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Hi i´m trying to move a cube with the freeglut mouse "glutMotionFunc(processMouseActiveMotion)" callback, my problem is that the movement is not proportional between the mouse speed movement and the cube movement.

MouseButton function:

#define MOVE_STEP 0.04
float g_x=0.0f;

glutMouseFunc(MouseButton);
glutMotionFunc(processMouseActiveMotion);



void MouseButton(int button, int state, int x, int y){
if(button == GLUT_LEFT_BUTTON && state== GLUT_DOWN){
    initial_x=x;
    }
}

When the left button gets clicked the x cordinate is stored in initial_x variable.

void processMouseActiveMotion(int x,int y){
if(x>initial_x){
    g_x-= MOVE_STEP;
}else{
    g_x+= MOVE_STEP;
}
initial_x=x;
}

When I move the mouse I look in which way it moves comparing the mouse new x coordinate with the initial_x variable, if x>initial_x the cube moves to the right, if not it moves to the left.
Any idea how can i move the cube according to the mouse movement speed? Thanks

EDIT 1 cube http://oct.imghost.us/S1lC.png

The idea is that when you click on any point of the screen and you drag to the left/right the cube moves proportionally of the mouse mouvement speed.

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    \$\begingroup\$ Orthographic or perspective projection? In general, screen coordinates (the mouse) are not directly related to world coordinates (the cube) and you'll have to transform points/vectors between the two vector bases. \$\endgroup\$ Oct 3, 2013 at 18:11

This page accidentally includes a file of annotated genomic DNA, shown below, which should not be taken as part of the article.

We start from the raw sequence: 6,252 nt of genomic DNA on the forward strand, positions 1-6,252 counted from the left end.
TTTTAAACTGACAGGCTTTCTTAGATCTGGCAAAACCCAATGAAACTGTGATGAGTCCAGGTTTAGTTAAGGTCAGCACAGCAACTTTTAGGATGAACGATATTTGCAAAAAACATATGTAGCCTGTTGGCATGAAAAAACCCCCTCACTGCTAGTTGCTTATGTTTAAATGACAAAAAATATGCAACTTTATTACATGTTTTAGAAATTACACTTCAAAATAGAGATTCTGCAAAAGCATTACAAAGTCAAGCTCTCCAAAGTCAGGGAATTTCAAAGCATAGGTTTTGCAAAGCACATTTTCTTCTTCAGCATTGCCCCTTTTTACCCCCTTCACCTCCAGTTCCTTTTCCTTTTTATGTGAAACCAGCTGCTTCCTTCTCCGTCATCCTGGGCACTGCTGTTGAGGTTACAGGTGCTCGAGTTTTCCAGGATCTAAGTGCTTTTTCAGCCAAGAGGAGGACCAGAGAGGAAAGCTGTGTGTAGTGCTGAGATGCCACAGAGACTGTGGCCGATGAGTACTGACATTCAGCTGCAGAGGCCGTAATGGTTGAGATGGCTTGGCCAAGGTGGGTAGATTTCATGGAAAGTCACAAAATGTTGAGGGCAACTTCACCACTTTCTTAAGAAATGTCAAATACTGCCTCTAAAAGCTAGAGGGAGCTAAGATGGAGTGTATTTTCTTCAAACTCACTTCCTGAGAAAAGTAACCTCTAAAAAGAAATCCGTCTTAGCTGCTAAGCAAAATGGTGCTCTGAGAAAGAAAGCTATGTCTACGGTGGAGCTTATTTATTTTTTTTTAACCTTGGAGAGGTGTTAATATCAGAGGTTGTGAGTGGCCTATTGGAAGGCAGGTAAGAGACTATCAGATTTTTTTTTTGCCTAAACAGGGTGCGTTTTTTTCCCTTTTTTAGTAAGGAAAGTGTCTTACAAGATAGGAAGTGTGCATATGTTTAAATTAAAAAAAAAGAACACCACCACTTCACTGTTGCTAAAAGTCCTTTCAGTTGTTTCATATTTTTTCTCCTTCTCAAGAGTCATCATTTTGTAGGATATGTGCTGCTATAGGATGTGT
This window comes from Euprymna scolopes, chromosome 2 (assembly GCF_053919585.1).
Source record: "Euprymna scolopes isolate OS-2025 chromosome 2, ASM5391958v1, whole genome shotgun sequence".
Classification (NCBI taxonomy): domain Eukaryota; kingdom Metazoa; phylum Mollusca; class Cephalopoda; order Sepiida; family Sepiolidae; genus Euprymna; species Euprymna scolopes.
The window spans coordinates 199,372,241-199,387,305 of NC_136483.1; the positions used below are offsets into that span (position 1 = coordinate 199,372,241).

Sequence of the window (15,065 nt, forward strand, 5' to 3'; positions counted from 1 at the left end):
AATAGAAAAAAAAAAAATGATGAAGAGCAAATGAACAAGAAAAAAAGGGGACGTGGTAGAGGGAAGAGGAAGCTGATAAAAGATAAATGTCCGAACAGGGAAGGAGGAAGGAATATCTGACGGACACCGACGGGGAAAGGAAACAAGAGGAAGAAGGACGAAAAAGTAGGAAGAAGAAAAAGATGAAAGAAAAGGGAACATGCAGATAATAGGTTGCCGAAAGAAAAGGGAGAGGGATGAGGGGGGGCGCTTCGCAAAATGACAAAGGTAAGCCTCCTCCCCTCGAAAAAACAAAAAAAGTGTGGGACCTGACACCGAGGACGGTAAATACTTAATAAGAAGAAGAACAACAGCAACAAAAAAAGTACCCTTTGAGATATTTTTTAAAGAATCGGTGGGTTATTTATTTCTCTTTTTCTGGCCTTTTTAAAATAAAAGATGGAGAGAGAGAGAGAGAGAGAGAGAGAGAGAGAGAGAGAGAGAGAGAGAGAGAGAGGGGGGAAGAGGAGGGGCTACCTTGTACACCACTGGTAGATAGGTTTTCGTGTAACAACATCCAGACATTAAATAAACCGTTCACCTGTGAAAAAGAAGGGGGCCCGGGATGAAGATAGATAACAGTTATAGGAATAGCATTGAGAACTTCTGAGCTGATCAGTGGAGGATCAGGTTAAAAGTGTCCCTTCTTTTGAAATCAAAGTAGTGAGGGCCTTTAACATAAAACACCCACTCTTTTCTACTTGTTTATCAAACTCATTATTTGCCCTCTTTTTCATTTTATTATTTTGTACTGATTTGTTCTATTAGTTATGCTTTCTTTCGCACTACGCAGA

• \$\begingroup\$ perspective projection \$\endgroup\$ Oct 4, 2013 at 8:16

1 Answer 1

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The easiest "sure fire" method of doing this that I know of is to project rays from the screen into the world, just like the various picking articles on this site talk about.

You can project a ray onto a surface upon which the cube is meant to move. In the simplest case this may just be the XY plane at Z=0. It could be a plane at a non-screen-aligned angle, like the "ground" XZ plane. Or it could be any arbitrary surface, like a heightmap or curved surface or polygonal surface.

I found it best when dragging and moving the mouse to shoot two rays. Take the original mouse position before the move and then the mouse position after the move. Project both rays into the scene. Form a vector from the pre-move projected point to the post-move projected point. Move the dragged object by that vector. This allows you to grab any part of the object - not just the center - and have the drag movement "feel right." If your surface is not a flat plane you'll need to snap the object to the surface (or project many points along its surface between the mouse move vector) in order to have the dragged object follow the surface visually and look nice.

Alternatively, if you're not dragging, but just want a fixed point on an object to follow the mouse, you need only project the single new mouse position and move the object there.

You could also use either interpolation or some super basic physics if you want the box to "chase" the mouse rather than instantly move along with it. If you go this route and want the movement to accelerate/decelerate, I highly recommend the physics approach rather than interpolation as interpolation doesn't work too well if the interpolated path might change in mid-interpolation, but the physics will just work as expected usually.

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